Posts Tagged “bell pepper shipments”
As New Jersey vegetable shipments get underway, here is a look at last season’s volume to add some perspective as to what to expect this summer.
Bell peppers and tomatoes saw significant shipping increases in 2017, while sweet corn acreage was stable.
New Jersey’s top vegetables in 2017 were tomatoes, bell peppers and sweet corn, and total acreage for vegetable crops topped 35,000 acres.
The USDA’s National Agricultural Statistics Service reports shipments for 18 vegetables tracked in New Jersey totaled 507.8 million pounds, with area harvested estimated at 35,100 acres.
2017 harvested vegetable acreage of 35,100 was up 1.4 percent from 2016, when 34,600 acres of vegetables were harvested.
According to the USDA, tomatoes, bell peppers and sweet corn together accounted for 51 percent of total vegetable production in the state.
The total value of utilized production in the state was $193.8 million, and tomatoes, bell peppers and sweet corn together accounted for 48 percent of the total.
Sweet Corn Shipments
- Sweet corn topped all vegetable crops in terms of acreage, with 6,200 acres harvested in 2017, down slightly from 6,400 acres harvested in 2016.
- Sweet corn production of 601,400 cwt. in 2017 compares to 595,000 cwt. in 2016, according to USDA statistics.
- Value of sweet corn production in 2017 totaled $18.04 million, up from $17.29 million in 2016.
- Tomato harvested acreage in 2017 totaled 4,000 acres, up 38 percent from 2,900 acres harvested in 2016.
- Production of tomatoes in 2017 totaled 1.12 million cwt., up 42 percent from 791,000 cwt. in 2016.
- Value of tomatoes in New Jersey was $39.2 million in 2017, down from $46.3 million in 2016.
Bell Pepper Shipments
- Bell pepper harvested acreage in 2017 totaled 3,100 acres, up 34 percent from 2,300 acres in 2016.
- Production of bell peppers in 2017 was 868,000 cwt., up from 633,000 cwt. in 2016.
- Value of bell pepper production in 2017 was $35.9 million, up a whopping 80 pecent from $19.9 million in 2016.
Georgia produce shipments play an important role, particularly this time of the year, as it supplies a significant amount of fruit and vegetables, especially to the eastern half of the country. Here is a run down on current and coming loading opportunities from Georgia.
Before getting started, let it be said that Georgia has joined much of the nation with some disruptive weather that has delayed normal starts in shipping and is continuing to result in supply gaps where more product will be available for loading some weeks more than others. In general, a lot of the volume that would usually be available in May has been pushed back into June. With few exceptions volume will be lighter this season.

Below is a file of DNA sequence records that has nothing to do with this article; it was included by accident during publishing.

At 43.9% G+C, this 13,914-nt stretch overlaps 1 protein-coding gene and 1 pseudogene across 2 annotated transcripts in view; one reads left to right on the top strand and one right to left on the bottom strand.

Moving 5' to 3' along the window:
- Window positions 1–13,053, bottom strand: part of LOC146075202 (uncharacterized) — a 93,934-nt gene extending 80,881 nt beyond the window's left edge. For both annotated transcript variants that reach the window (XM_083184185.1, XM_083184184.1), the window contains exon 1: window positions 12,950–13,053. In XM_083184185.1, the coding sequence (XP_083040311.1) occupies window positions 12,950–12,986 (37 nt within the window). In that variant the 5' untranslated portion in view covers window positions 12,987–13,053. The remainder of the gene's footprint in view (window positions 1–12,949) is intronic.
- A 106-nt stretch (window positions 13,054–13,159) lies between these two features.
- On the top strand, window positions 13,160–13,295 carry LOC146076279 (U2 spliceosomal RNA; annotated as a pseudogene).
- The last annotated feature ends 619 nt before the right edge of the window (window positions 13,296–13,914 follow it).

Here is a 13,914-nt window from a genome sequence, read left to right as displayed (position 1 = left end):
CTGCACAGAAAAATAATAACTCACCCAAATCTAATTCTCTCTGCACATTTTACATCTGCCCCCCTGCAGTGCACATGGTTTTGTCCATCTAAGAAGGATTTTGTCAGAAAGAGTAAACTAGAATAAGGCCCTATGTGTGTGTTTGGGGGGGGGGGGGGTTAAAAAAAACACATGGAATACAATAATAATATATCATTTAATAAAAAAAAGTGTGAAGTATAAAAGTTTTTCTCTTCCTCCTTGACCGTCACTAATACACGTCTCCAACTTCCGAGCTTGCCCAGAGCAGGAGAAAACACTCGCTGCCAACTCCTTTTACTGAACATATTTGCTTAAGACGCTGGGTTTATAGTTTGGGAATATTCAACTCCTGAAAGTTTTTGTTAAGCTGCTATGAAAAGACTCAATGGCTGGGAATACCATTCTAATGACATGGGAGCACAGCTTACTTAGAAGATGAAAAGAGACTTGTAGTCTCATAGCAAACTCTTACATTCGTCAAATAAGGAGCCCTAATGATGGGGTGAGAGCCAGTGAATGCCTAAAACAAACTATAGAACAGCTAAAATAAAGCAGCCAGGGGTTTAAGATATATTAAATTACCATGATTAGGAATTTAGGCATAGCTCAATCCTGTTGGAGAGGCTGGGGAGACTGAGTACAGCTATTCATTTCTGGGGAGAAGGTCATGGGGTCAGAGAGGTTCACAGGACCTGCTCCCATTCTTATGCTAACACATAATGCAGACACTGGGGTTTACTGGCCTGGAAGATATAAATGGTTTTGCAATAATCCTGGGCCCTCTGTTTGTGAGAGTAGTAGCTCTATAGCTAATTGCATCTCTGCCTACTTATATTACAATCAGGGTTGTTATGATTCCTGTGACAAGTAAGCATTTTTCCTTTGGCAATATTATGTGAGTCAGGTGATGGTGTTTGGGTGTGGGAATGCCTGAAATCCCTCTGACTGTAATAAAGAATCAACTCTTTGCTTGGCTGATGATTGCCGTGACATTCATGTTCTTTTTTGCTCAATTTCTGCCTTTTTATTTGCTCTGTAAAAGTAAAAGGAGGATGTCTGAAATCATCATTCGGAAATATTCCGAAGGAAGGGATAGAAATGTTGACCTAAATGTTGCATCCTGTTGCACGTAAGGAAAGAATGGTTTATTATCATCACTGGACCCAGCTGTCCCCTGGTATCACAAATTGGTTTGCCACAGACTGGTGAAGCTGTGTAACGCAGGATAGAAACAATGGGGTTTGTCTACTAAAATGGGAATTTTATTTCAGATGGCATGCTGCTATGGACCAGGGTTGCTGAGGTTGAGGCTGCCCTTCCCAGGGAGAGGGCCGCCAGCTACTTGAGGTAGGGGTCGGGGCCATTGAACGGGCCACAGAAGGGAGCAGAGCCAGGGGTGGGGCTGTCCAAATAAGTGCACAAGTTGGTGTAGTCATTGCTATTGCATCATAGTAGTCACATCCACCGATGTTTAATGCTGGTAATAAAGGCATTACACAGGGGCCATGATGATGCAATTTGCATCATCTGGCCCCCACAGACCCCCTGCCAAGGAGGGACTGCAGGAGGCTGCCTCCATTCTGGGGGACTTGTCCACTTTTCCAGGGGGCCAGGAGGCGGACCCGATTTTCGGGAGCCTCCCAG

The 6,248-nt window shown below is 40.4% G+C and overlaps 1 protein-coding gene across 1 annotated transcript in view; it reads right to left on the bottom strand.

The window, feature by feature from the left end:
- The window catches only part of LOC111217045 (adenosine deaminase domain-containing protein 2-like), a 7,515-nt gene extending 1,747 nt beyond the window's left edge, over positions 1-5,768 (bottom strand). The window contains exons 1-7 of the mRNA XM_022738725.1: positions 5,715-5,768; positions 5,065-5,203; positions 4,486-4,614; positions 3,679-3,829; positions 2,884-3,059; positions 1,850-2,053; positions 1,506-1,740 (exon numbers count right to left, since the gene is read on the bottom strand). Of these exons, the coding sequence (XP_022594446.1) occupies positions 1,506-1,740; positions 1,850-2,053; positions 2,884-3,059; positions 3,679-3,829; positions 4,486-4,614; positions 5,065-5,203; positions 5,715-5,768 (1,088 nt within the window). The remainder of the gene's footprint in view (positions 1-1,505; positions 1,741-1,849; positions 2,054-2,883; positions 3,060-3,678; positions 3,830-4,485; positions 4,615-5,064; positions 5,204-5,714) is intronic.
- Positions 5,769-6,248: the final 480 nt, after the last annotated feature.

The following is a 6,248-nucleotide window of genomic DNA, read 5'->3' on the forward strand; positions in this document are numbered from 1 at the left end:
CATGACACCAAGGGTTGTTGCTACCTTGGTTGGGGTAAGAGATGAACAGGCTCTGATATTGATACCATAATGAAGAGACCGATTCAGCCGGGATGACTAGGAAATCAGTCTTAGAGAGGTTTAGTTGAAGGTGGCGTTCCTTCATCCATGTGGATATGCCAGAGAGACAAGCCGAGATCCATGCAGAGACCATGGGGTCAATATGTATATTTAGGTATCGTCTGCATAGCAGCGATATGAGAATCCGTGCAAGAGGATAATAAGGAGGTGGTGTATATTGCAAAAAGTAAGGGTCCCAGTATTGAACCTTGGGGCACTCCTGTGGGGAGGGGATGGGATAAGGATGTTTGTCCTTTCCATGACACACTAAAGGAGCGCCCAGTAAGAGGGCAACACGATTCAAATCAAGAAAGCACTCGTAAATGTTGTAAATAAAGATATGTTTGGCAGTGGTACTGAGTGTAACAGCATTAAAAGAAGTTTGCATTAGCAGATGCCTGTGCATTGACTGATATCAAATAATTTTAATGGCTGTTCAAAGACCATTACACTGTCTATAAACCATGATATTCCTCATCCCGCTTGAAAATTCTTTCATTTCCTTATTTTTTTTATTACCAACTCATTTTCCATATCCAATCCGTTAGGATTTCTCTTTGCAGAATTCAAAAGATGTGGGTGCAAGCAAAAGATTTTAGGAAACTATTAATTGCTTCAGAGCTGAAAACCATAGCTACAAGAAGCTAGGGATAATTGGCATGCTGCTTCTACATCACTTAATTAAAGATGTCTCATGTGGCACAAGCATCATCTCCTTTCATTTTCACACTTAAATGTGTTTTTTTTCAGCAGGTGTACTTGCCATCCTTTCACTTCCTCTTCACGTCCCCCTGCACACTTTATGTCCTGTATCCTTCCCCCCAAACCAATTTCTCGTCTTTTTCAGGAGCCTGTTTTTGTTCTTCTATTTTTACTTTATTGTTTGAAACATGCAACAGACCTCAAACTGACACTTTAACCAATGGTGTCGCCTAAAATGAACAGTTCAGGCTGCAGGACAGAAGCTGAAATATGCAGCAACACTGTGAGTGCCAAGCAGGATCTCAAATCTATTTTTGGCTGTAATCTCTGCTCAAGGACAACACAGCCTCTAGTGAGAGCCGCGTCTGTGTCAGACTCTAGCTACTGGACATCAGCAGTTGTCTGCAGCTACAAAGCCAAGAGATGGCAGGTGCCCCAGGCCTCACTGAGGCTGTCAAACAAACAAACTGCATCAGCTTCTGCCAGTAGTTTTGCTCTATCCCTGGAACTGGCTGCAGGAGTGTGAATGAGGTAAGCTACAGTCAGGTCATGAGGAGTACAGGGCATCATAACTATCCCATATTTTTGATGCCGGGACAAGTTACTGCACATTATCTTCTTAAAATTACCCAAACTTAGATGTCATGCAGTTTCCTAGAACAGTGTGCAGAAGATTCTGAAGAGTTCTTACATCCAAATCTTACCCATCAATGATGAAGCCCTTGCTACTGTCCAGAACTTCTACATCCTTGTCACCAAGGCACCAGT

Bell Peppers and Cukes
In central and southern Georgia, bell pepper shipments will not have significant volume until June. Cucumber shipments initially start this week, with better volume coming at the end of May. Both items should be available through June.
Squash, Cabbage and Eggplant
Squash loadings recently started, but too many plants have been lost to cold and excessive rains. Volume will be down significantly this year. Cabbage shipments also are underway, but no big crop here. Georgia epplant faces a similar situation.
Sweet Corn and Green Beans
Sweet corn shipments, as well as green bean shipments should be in better shape than previously mentioned vegetables. Beans have already started, with sweet corn getting underway in late May.
Vidalia Onion Shipments
Most shipments of Vidalia sweet onions started April 21st or later. While volume has been increasing in May, June will provide peak loading opportunities.
Georgia blueberries have been underway for three to four weeks and are now moving in good volume. However, no huge crop is seen.
Peaches and Watermelons
Early Georiga peaches were hit hard by freezing weather. Very limited loadings will be occurring into mid June, when volume starts improving. However, serious shipments will not come until July.
Georgia watermelon shipments start in a limited way in mid June. With the late start melon loadings should continue into mid July, instead of the Fourth of July.
Vidalia onions – grossing about $3500 to New York City.
Georgia mixed vegetables – about $2700 to New York City.